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Special report: Bye bye, bacteria

by Nancy Ryerson, Staff Writer | August 26, 2013
PATHOGON (image courtesy of STERIS)
From the August 2013 issue of HealthCare Business News magazine

Hospital bacteria lurk unseen between cracks and under tables. The infections they cause kill an estimated 99,000 people annually. And they’re becoming more and more drug-resistant.

While these are not the horror movie viruses that spread rapidly around the globe and turn humans into zombies, hospital acquired infections are still a very real and very expensive threat to deal with, costing health care more than $30 billion annually.

Diligent hand-washing and methodical mopping go a long way, but now, facilities are looking for more formidable measures to take down dangerous bacteria like MRSA, VRE and C. Difficile.

Two high-tech solutions growing in popularity are UV light disinfection systems and hydrogen vapor systems. Both are “no touch” machines, and the companies behind the technologies boast that they can reach the contaminated spots traditional cleaning misses. So far, the few clinical studies carried out using the systems suggest as much, and more information should be delivered in the near future.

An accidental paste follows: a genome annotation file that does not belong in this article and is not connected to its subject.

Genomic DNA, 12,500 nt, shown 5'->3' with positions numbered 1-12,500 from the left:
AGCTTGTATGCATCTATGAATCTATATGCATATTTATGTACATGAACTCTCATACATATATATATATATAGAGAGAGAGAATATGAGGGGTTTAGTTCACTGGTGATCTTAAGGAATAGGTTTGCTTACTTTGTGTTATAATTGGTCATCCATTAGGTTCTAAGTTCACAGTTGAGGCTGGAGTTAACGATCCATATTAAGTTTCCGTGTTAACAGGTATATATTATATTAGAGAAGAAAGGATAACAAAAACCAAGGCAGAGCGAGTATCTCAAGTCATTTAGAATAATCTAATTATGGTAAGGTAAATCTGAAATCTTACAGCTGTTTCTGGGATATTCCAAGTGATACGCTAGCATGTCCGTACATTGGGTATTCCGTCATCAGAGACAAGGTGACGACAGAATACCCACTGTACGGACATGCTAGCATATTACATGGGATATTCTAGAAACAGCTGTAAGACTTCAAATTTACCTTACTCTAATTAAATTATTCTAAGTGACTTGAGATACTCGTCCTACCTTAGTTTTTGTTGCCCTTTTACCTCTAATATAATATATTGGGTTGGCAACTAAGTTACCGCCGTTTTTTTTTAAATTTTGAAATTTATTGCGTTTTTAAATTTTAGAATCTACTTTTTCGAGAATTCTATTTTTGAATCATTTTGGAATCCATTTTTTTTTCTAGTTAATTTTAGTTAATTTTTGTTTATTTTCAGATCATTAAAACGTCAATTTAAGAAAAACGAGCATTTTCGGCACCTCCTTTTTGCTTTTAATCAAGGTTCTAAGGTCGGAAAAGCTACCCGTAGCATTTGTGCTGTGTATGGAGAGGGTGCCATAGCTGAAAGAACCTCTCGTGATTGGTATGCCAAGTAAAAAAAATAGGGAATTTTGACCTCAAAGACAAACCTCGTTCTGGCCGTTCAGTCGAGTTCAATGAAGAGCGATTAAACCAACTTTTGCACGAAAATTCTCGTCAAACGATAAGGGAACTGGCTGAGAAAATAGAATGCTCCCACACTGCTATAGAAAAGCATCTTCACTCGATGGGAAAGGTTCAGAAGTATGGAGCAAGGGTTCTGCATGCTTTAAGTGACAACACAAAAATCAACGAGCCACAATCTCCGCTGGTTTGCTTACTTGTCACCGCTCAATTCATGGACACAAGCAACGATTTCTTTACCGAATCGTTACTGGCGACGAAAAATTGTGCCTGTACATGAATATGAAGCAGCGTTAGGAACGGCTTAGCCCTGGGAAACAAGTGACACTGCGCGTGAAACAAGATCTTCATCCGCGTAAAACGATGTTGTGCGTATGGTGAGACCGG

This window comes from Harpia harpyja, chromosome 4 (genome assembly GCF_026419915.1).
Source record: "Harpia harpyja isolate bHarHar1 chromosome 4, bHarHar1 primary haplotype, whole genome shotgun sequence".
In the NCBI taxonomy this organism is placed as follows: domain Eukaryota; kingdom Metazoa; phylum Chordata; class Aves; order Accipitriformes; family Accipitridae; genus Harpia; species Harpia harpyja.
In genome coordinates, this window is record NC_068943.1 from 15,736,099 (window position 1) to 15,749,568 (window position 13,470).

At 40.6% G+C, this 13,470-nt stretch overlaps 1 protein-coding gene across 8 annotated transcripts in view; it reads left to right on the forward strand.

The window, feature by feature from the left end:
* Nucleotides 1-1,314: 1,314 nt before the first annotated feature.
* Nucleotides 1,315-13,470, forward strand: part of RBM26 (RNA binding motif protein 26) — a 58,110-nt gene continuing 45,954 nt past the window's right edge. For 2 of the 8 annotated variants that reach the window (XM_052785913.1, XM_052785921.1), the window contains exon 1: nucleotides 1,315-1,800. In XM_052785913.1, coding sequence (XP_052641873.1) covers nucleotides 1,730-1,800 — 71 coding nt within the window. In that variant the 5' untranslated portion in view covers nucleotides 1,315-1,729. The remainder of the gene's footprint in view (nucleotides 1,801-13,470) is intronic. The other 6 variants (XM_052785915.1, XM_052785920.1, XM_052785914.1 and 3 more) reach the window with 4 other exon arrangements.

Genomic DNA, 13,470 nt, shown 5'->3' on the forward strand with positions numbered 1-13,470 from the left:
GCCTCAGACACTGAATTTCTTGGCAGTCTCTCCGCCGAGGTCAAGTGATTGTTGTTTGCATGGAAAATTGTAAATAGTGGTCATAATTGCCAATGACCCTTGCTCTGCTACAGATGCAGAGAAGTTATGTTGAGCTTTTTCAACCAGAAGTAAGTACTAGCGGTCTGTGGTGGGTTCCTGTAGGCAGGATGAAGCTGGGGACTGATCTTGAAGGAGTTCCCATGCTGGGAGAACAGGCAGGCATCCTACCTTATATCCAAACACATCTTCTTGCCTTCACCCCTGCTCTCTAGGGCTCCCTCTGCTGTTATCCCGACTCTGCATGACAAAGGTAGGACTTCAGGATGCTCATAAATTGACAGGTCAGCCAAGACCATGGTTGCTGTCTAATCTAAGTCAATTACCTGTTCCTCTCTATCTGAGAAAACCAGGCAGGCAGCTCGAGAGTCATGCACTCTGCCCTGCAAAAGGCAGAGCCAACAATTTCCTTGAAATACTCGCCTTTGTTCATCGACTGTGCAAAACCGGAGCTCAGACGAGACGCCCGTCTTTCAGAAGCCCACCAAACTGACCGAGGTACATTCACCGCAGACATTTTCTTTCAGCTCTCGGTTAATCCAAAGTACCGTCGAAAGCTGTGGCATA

Currently, around 4 percent of hospitals have invested in portable UV light disinfection systems, according to Charlie Whelan, Frost & Sullivan healthcare director. He predicts that number will triple over the next couple of years.

“They’re heavy, they’re expensive, and hospitals have been relatively slow to adopt them, but I think long term they will be much more commonplace,” says Whelan.

Zap happy
UV light has been used in disinfection for a hundred years, but its portable incarnation only appeared in the last decade. The exact way the devices work varies from company to company, but basically, the systems use short-wavelength ultraviolet radiation UV-C, a wavelength that does not reach Earth from the sun, to zap microorganisms’ DNA. It’s especially effective on the troublesome bacteria C. Difficile, a spore that forms a protective shell that protects it from alcohol-based cleaners.

“C. Difficile is the most difficult,” says Mark Stibich, president of UV light disinfection company Xenex. “It’s a little bit adhesive, too, so it can stick on a tray table or phone.”

The company reports that Cooley Dickinson Hospital in Northampton, Mass. Experienced a 53 percent reduction in hospital cquired infection rates when the machine was used.

“Other organisms are more susceptible to disinfections, so for those, using Xenex is more a matter of thoroughness in the room,” says Stibich.

Thoroughness is the most important benefit the systems boast, as that’s where many traditional cleaning programs may fall short.

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